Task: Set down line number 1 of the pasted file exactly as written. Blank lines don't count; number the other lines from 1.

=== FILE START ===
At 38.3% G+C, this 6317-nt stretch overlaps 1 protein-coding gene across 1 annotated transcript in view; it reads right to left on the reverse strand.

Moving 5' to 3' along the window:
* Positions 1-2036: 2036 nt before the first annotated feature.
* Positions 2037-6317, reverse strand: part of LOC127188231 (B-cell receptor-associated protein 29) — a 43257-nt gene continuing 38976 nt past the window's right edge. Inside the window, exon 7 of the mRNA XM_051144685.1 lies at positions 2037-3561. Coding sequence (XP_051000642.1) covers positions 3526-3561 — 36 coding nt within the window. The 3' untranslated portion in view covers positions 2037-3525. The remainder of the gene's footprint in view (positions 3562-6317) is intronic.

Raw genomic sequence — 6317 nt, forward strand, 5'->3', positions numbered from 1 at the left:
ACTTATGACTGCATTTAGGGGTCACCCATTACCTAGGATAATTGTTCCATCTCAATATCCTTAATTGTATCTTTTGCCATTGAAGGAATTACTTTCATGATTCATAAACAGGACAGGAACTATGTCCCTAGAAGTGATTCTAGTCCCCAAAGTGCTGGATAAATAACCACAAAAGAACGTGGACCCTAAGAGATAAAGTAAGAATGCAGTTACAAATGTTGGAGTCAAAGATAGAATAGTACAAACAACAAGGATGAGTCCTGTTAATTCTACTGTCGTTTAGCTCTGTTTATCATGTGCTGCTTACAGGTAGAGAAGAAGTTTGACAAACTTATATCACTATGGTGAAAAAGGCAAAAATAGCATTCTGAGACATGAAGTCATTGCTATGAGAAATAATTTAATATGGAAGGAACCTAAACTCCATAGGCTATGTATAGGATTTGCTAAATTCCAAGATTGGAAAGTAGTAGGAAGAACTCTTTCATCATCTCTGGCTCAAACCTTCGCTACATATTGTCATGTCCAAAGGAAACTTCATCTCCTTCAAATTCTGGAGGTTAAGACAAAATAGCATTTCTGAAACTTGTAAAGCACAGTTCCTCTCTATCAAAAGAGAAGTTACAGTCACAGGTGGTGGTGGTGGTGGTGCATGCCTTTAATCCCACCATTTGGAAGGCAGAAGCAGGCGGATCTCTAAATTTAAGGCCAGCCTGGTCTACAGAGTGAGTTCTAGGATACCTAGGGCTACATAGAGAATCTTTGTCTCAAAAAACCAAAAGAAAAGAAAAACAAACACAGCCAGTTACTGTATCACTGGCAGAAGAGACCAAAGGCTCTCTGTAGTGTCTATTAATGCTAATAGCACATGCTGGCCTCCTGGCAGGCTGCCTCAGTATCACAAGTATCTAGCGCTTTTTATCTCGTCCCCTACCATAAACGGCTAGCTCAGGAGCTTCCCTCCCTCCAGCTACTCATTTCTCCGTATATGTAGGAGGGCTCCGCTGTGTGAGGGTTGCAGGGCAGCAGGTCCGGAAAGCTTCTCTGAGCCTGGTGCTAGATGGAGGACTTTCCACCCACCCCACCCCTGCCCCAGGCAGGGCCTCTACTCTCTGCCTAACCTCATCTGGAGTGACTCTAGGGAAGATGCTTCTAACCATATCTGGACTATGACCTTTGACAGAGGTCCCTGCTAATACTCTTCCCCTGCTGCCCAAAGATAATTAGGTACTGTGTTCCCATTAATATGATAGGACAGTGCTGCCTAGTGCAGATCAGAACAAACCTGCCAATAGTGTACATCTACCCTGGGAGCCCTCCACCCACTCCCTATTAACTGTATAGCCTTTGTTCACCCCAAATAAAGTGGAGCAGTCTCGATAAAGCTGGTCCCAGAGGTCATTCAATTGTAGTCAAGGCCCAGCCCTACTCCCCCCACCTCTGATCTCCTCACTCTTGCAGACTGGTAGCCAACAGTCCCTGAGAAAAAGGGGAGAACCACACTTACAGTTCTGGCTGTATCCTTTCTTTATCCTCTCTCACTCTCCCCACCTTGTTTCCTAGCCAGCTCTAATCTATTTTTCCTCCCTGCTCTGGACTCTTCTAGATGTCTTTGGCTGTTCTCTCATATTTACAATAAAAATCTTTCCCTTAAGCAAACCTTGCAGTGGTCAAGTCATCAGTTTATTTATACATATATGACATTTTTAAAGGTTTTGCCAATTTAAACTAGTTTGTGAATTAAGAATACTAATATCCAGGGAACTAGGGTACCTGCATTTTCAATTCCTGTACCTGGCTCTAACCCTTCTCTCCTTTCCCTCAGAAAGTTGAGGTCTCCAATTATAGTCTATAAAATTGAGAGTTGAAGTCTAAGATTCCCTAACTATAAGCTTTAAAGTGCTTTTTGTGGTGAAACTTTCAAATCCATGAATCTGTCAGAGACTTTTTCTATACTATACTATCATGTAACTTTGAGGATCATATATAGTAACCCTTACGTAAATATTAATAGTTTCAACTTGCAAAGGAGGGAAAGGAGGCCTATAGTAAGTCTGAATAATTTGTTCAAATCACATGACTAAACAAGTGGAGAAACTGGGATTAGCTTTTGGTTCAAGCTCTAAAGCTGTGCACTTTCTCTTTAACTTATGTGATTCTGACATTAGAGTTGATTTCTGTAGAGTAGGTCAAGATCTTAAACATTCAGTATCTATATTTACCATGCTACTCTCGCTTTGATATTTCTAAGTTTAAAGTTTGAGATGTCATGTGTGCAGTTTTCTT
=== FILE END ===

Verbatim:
At 38.3% G+C, this 6317-nt stretch overlaps 1 protein-coding gene across 1 annotated transcript in view; it reads right to left on the reverse strand.